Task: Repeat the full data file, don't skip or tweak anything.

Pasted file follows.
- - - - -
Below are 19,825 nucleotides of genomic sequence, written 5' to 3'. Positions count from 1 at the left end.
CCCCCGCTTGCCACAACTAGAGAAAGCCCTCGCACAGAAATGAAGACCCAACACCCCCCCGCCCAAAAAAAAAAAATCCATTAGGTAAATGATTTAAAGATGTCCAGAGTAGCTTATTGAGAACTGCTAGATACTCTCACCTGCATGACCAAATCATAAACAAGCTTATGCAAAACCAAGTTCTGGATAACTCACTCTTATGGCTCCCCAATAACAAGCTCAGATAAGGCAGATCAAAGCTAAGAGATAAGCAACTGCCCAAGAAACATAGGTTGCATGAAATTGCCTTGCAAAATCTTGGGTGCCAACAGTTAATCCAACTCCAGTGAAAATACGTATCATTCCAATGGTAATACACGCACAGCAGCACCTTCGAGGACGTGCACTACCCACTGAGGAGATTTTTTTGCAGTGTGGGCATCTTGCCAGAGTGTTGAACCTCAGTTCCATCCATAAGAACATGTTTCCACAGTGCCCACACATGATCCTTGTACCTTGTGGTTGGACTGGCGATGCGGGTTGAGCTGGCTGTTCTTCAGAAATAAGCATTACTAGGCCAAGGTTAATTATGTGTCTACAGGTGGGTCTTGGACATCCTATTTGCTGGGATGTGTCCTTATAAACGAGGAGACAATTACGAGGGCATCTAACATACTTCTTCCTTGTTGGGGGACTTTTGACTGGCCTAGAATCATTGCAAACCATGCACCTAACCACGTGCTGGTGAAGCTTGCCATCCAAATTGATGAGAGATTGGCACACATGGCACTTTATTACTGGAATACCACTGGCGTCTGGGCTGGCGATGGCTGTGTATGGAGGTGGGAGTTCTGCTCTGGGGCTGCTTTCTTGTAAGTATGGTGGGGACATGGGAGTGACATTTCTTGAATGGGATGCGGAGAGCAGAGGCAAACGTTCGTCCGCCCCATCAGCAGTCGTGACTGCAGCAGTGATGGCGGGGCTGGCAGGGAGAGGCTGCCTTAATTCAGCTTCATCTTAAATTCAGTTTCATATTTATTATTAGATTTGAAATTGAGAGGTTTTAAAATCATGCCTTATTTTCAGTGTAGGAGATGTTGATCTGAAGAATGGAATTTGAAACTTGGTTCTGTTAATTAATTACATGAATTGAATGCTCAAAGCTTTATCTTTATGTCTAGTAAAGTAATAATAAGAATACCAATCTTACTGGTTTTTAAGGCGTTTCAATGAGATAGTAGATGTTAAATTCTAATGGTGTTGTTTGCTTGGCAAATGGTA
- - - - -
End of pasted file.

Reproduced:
Below are 19,825 nucleotides of genomic sequence, written 5' to 3'. Positions count from 1 at the left end.
CCCCCGCTTGCCACAACTAGAGAAAGCCCTCGCACAGAAATGAAGACCCAACACCCCCCCGCCCAAAAAAAAAAAATCCATTAGGTAAATGATTTAAAGATGTCCAGAGTAGCTTATTGAGAACTGCTAGATACTCTCACCTGCATGACCAAATCATAAACAAGCTTATGCAAAACCAAGTTCTGGATAACTCACTCTTATGGCTCCCCAATAACAAGCTCAGATAAGGCAGATCAAAGCTAAGAGATAAGCAACTGCCCAAGAAACATAGGTTGCATGAAATTGCCTTGCAAAATCTTGGGTGCCAACAGTTAATCCAACTCCAGTGAAAATACGTATCATTCCAATGGTAATACACGCACAGCAGCACCTTCGAGGACGTGCACTACCCACTGAGGAGATTTTTTTGCAGTGTGGGCATCTTGCCAGAGTGTTGAACCTCAGTTCCATCCATAAGAACATGTTTCCACAGTGCCCACACATGATCCTTGTACCTTGTGGTTGGACTGGCGATGCGGGTTGAGCTGGCTGTTCTTCAGAAATAAGCATTACTAGGCCAAGGTTAATTATGTGTCTACAGGTGGGTCTTGGACATCCTATTTGCTGGGATGTGTCCTTATAAACGAGGAGACAATTACGAGGGCATCTAACATACTTCTTCCTTGTTGGGGGACTTTTGACTGGCCTAGAATCATTGCAAACCATGCACCTAACCACGTGCTGGTGAAGCTTGCCATCCAAATTGATGAGAGATTGGCACACATGGCACTTTATTACTGGAATACCACTGGCGTCTGGGCTGGCGATGGCTGTGTATGGAGGTGGGAGTTCTGCTCTGGGGCTGCTTTCTTGTAAGTATGGTGGGGACATGGGAGTGACATTTCTTGAATGGGATGCGGAGAGCAGAGGCAAACGTTCGTCCGCCCCATCAGCAGTCGTGACTGCAGCAGTGATGGCGGGGCTGGCAGGGAGAGGCTGCCTTAATTCAGCTTCATCTTAAATTCAGTTTCATATTTATTATTAGATTTGAAATTGAGAGGTTTTAAAATCATGCCTTATTTTCAGTGTAGGAGATGTTGATCTGAAGAATGGAATTTGAAACTTGGTTCTGTTAATTAATTACATGAATTGAATGCTCAAAGCTTTATCTTTATGTCTAGTAAAGTAATAATAAGAATACCAATCTTACTGGTTTTTAAGGCGTTTCAATGAGATAGTAGATGTTAAATTCTAATGGTGTTGTTTGCTTGGCAAATGGTA